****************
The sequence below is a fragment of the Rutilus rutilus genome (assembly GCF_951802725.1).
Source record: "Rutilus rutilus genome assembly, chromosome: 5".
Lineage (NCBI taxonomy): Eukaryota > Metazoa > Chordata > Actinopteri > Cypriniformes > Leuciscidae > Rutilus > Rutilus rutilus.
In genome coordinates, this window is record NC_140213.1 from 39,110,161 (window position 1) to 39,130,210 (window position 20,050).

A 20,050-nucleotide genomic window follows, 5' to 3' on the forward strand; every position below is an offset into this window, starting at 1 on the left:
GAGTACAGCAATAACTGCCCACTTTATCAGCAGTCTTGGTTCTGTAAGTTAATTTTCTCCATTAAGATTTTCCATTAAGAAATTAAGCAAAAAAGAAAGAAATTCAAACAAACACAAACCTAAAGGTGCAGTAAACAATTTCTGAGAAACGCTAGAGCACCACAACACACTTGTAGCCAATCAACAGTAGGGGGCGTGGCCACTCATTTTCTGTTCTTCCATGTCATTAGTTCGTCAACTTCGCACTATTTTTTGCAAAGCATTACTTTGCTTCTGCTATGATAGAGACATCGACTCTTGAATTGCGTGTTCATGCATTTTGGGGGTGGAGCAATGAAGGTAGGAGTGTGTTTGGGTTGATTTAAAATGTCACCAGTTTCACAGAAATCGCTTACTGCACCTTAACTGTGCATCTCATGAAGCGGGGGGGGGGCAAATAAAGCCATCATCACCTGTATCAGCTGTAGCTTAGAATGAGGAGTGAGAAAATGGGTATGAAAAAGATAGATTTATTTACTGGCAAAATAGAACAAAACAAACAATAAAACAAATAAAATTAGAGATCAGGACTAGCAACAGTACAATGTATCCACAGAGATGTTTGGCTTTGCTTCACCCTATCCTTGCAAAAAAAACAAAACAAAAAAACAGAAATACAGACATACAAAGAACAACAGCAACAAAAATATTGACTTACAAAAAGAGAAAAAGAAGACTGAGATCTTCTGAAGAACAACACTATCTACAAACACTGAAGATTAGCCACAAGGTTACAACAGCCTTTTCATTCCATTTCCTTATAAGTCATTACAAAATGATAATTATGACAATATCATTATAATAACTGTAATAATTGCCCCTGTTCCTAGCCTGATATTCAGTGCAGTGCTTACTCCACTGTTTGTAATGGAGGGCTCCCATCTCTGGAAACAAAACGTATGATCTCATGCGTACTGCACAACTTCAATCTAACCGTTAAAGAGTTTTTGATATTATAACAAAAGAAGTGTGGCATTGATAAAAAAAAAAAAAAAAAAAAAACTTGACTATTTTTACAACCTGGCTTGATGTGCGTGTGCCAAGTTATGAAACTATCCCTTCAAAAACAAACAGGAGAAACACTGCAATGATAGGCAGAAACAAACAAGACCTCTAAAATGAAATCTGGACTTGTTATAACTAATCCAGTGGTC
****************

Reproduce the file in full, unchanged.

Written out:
The sequence below is a fragment of the Rutilus rutilus genome (assembly GCF_951802725.1).
Source record: "Rutilus rutilus genome assembly, chromosome: 5".
Lineage (NCBI taxonomy): Eukaryota > Metazoa > Chordata > Actinopteri > Cypriniformes > Leuciscidae > Rutilus > Rutilus rutilus.
In genome coordinates, this window is record NC_140213.1 from 39,110,161 (window position 1) to 39,130,210 (window position 20,050).

A 20,050-nucleotide genomic window follows, 5' to 3' on the forward strand; every position below is an offset into this window, starting at 1 on the left:
GAGTACAGCAATAACTGCCCACTTTATCAGCAGTCTTGGTTCTGTAAGTTAATTTTCTCCATTAAGATTTTCCATTAAGAAATTAAGCAAAAAAGAAAGAAATTCAAACAAACACAAACCTAAAGGTGCAGTAAACAATTTCTGAGAAACGCTAGAGCACCACAACACACTTGTAGCCAATCAACAGTAGGGGGCGTGGCCACTCATTTTCTGTTCTTCCATGTCATTAGTTCGTCAACTTCGCACTATTTTTTGCAAAGCATTACTTTGCTTCTGCTATGATAGAGACATCGACTCTTGAATTGCGTGTTCATGCATTTTGGGGGTGGAGCAATGAAGGTAGGAGTGTGTTTGGGTTGATTTAAAATGTCACCAGTTTCACAGAAATCGCTTACTGCACCTTAACTGTGCATCTCATGAAGCGGGGGGGGGGCAAATAAAGCCATCATCACCTGTATCAGCTGTAGCTTAGAATGAGGAGTGAGAAAATGGGTATGAAAAAGATAGATTTATTTACTGGCAAAATAGAACAAAACAAACAATAAAACAAATAAAATTAGAGATCAGGACTAGCAACAGTACAATGTATCCACAGAGATGTTTGGCTTTGCTTCACCCTATCCTTGCAAAAAAAACAAAACAAAAAAACAGAAATACAGACATACAAAGAACAACAGCAACAAAAATATTGACTTACAAAAAGAGAAAAAGAAGACTGAGATCTTCTGAAGAACAACACTATCTACAAACACTGAAGATTAGCCACAAGGTTACAACAGCCTTTTCATTCCATTTCCTTATAAGTCATTACAAAATGATAATTATGACAATATCATTATAATAACTGTAATAATTGCCCCTGTTCCTAGCCTGATATTCAGTGCAGTGCTTACTCCACTGTTTGTAATGGAGGGCTCCCATCTCTGGAAACAAAACGTATGATCTCATGCGTACTGCACAACTTCAATCTAACCGTTAAAGAGTTTTTGATATTATAACAAAAGAAGTGTGGCATTGATAAAAAAAAAAAAAAAAAAAAAACTTGACTATTTTTACAACCTGGCTTGATGTGCGTGTGCCAAGTTATGAAACTATCCCTTCAAAAACAAACAGGAGAAACACTGCAATGATAGGCAGAAACAAACAAGACCTCTAAAATGAAATCTGGACTTGTTATAACTAATCCAGTGGTC